In addition for the well established advanced collector/dealer, if the jersey was later found to be problematic, they could always claim that the jersey was obtained years ago when no one was really paying much attention to these items. They might likely also claim they don’t recall exactly where they got the jersey based on the nature of the hobby when they first got started. The problem I have with this defense is what was the incentive to forge a product before the market existed for legitimate flannels? Think back to what I mentioned about the environment, only now in reverse order.
-A small population of advanced collectors/dealers were the first on the scene with respect to vintage baseball uniforms.
– A small population of advanced collectors/dealers created a secondary sales market for vintage baseball uniforms.
-Auction houses and the collecting community valued vintage baseball uniforms.
-Auction houses were then aggressively seeking and offering vintage baseball uniforms to an eager and under informed collecting community.
We now have a dynamic in play where demand begins to outpace the supply of legitimate flannels, thus creating the financial incentive to forge or alter jerseys. All of this would have had to have transpired in the years prior to 1993-1994 in order for the product to have been sought by the hobby/industry and entry into the market place. Based on this and as a function of time, my profile for these founding fathers of forged flannels would focus on that small established community of advanced collectors/dealers on the scene in the mid to late 1980s.
With this profile and timeline established, I would now begin to assemble a list of individuals who might fit this particular profile in one form or another. I previously mentioned the nexus between the advanced collector/dealer and authentications/auction houses. As such, I would then begin to assemble an association diagram and begin to explore the relationships between these individuals/organizations on both a personal and professional basis. This is important because of how product and individuals have traditionally moved throughout this industry since its earliest days.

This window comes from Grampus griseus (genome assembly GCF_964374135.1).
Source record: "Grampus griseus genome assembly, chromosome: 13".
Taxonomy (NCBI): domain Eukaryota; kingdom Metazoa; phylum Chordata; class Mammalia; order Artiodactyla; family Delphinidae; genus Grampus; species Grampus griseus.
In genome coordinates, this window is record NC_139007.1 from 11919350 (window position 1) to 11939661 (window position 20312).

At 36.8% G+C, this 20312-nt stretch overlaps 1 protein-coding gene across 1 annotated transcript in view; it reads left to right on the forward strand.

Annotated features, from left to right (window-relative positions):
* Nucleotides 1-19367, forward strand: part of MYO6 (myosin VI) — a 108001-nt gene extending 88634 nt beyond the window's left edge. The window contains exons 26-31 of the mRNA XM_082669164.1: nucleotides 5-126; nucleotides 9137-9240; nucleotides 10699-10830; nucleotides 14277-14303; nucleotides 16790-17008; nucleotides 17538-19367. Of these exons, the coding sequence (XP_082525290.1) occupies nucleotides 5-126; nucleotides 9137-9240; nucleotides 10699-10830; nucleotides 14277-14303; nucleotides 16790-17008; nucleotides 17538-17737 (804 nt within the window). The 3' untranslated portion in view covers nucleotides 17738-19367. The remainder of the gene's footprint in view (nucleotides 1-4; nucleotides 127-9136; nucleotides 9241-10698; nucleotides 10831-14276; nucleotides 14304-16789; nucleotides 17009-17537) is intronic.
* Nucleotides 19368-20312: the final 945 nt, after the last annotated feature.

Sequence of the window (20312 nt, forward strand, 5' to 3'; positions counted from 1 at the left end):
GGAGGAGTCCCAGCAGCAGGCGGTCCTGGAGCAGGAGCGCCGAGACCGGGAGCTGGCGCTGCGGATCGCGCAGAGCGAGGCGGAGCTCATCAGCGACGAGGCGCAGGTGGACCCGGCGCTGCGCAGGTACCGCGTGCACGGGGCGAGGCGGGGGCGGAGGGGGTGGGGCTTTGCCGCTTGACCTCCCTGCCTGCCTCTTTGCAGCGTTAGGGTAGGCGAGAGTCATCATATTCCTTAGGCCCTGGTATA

Visually seeing and understanding the existence and nature of relationships over time can be a very powerful analytic tool. Think about those connect the dots books we filled out as children. At first blush the picture on the page is without much context. Once you begin to connect the dots in some sort of logical progression, you start to see things that at first were not readily apparent. Use of the association diagram supports inclusionary and exclusionary analysis in that it helps you identify sub-groups and related networks within a given problem set or environment. When the element of time is factored in, you can also begin to trace actions or relationships back to their origins. It is my sensing that an association diagram constructed to look at the issue of the founding fathers of forged flannels would very likely be in line with the timeframe I have presented. As a tool, this association diagram would also likely begin to highlight other relationships and problems that have plagued the sports memorabilia industry over the same period. This is because many of these same individuals are likely to have had multiple associations and roles based on the nature of the environment.
Please understand that fitting a profile does not necessarily confirm or imply illegal activity any more than associations do. What profiles and associations do facilitate is the narrowing of a focus in order to begin asking the relevant questions to potentially relevant individuals as quickly as possible. Since we now realize we are likely dealing with a problem that is 30+ years in the making, time is not on our side in our quest to identify the founding fathers of forged flannels. All of this is just my opinion. What’s yours?
As always, collect what you enjoy and enjoy what you collect.
MEARS Auth, LLC
For questions and comments on this article, please feel free to drop me a line at DaveGrob1@aol.com